The U.K. is rapidly becoming a target for payment crime, with malware on the rise and the country poised for fraud spikes as crooks abandon EMV-protected terminals to target the more vulnerable e-commerce channel.
To serve this market need, First Data is bringing its TransArmor tokenization package, which launched in the U.S. in 2010, to the U.K. in the first half of the year with other European markets to follow.
First Data is entering a market where many payments providers and merchants aren't compliant with the Payments Card Industry data security requirements. According to a recent Verizon report, only 31.3% of organizations in Europe were compliant with at least 80% of the PCI data security controls. This lagged behind North America, where 56.2% of organizations were PCI compliant and was greatly eclipsed by Asia-Pacific regions, where 75% were compliant.
"The malware threat component has grown three times from 2012 to 2013," said Paul Kleinschnitz, senior vice president and general manager of cybersecurity solutions at First Data, who expects even greater spikes in malware between 2013 and 2014.
The TransArmor solution encrypts at the point the card payment is executed, and tokenizes credentials for online transactions. The package, which First Data targets to small and medium-sized businesses also includes a liability waiver, which covers merchants that have been hit by a data breach up to a certain amount.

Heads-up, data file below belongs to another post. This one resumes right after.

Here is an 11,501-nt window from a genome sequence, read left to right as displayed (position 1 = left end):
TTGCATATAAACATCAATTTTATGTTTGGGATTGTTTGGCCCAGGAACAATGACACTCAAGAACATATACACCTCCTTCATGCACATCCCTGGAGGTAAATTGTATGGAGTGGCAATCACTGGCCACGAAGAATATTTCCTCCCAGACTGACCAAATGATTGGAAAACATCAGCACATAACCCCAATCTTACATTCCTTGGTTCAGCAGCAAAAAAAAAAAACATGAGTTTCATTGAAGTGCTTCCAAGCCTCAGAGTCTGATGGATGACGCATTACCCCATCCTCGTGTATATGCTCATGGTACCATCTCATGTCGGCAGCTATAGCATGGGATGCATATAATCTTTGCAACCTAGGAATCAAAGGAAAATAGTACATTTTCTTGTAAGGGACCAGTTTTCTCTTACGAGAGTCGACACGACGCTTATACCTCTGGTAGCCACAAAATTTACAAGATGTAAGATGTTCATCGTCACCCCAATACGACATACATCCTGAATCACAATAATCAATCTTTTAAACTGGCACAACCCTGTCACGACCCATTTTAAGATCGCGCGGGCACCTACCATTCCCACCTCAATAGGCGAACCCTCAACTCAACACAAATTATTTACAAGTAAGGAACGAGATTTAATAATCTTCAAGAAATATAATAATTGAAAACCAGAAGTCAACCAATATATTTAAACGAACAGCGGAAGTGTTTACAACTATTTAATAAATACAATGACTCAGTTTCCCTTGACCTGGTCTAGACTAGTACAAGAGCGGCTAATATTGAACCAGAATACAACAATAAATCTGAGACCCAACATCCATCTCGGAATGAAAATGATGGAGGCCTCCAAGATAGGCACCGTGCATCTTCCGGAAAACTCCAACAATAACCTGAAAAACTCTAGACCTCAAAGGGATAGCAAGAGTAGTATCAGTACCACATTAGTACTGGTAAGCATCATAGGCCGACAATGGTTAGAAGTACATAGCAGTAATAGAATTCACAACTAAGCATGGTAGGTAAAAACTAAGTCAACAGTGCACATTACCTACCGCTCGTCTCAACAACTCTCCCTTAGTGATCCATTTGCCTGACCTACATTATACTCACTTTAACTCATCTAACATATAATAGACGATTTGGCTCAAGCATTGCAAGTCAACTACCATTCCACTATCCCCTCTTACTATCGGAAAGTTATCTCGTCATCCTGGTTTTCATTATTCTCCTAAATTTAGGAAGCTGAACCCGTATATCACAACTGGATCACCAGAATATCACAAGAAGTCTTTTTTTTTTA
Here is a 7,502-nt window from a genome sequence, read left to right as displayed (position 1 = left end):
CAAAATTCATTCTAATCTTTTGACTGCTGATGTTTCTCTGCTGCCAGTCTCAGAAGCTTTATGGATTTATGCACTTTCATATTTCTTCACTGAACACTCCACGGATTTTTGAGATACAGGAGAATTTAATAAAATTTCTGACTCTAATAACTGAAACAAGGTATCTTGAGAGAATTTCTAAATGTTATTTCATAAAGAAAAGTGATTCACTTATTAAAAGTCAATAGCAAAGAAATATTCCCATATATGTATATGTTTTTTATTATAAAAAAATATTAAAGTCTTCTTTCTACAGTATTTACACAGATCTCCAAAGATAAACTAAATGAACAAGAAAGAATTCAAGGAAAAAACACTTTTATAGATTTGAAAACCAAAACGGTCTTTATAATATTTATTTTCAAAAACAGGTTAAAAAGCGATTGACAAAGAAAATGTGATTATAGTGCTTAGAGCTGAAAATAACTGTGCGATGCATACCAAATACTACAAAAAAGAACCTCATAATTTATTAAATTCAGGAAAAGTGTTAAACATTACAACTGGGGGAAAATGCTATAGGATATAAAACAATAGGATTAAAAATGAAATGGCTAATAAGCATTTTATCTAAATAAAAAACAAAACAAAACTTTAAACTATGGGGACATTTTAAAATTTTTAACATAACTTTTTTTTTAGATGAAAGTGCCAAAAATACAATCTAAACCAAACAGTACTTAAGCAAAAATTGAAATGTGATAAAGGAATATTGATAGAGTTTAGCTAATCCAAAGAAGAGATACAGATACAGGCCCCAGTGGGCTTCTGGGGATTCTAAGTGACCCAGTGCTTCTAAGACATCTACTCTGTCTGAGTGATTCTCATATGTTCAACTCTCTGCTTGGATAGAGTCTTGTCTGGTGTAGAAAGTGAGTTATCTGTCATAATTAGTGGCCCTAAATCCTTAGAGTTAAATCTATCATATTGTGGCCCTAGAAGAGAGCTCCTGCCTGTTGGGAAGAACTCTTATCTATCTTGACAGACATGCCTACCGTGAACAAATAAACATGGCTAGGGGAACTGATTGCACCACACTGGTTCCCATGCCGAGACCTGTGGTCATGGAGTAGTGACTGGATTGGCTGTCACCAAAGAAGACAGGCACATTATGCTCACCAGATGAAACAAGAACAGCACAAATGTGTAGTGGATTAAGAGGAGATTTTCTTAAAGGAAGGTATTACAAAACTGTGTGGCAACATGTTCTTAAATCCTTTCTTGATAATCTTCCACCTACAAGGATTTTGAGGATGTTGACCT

Web-related payments crime has existed for years, but is now accelerating and becoming more sophisticated. In 2007, T.J.Maxx suffered a breach when fraudsters found Wi-Fi vulnerabilities and stole payments credentials, although they had to be in the general vicinity. Then a couple years later the industry was overcome with skimming attacks, in which fraudsters put devices into ATMs and in conjunction with tiny cameras capture card credentials and PIN numbers.
Merchants must now combat even more elusive digital threats from software that traverses networks to find vulnerabilities, said Kleinschnitz. These fraudsters manage the malware as they sit remotely, sometimes in states where they're protected, he said.
Credit card numbers on the black market can be sold for between $50 and $100 a piece, Kleinschnitz said. So for a "small" breach of 50,000 cards, fraudsters stand to make at the low end $2.5 million.
Buoyed by this opportunity, crooks are committing larger breaches. Target's data breach during the 2013 holiday season compromised at least 40 million cards. While this is huge compared to recent breaches at Chick-Fil-A (9,000 cards at risk) and Staples (1.16 million cards affected), the more recent Home Depot breach eclipsed Target with 56 million payment cards and 53 million email addresses taken by fraudsters.
"The criminal underground and ecosystem to monetize that data is unbelievable; cybercrime has become the most profitable criminal activity, surpassing the illegal drug trade," Kleinschnitz said.
The U.K. also stands to suffer because some fraud will migrate after the U.S. completes its EMV migration, forcing crooks to leave counterfeiting behind for web crime. Approximately 46% of global acquiring fraud is incurred in the U.S., according to data from SAFE, a fraud statistics database and QMR.
"Once EMV is rolled out to the masses [in the U.S.] we'll see that spread out," Kleinschnitz said.
The U.S. EMV migration will close down the easy and obvious route for criminals leaving them to look out for fresh security weaknesses to exploit, said Zil Bareisis, a senior analyst for Celent. "Looking beyond EMV, the U.K. and Europe appear to be behind the U.S. in security readiness," he said.
Since a breach is likely to happen, the best way for merchants to cut their losses on those attacks is to make sure data is not valuable outside the system, said Kleinschnitz. "Encryption and tokenization...are proven solutions that would have stopped every one of those breaches you can name off the top of your head," he said.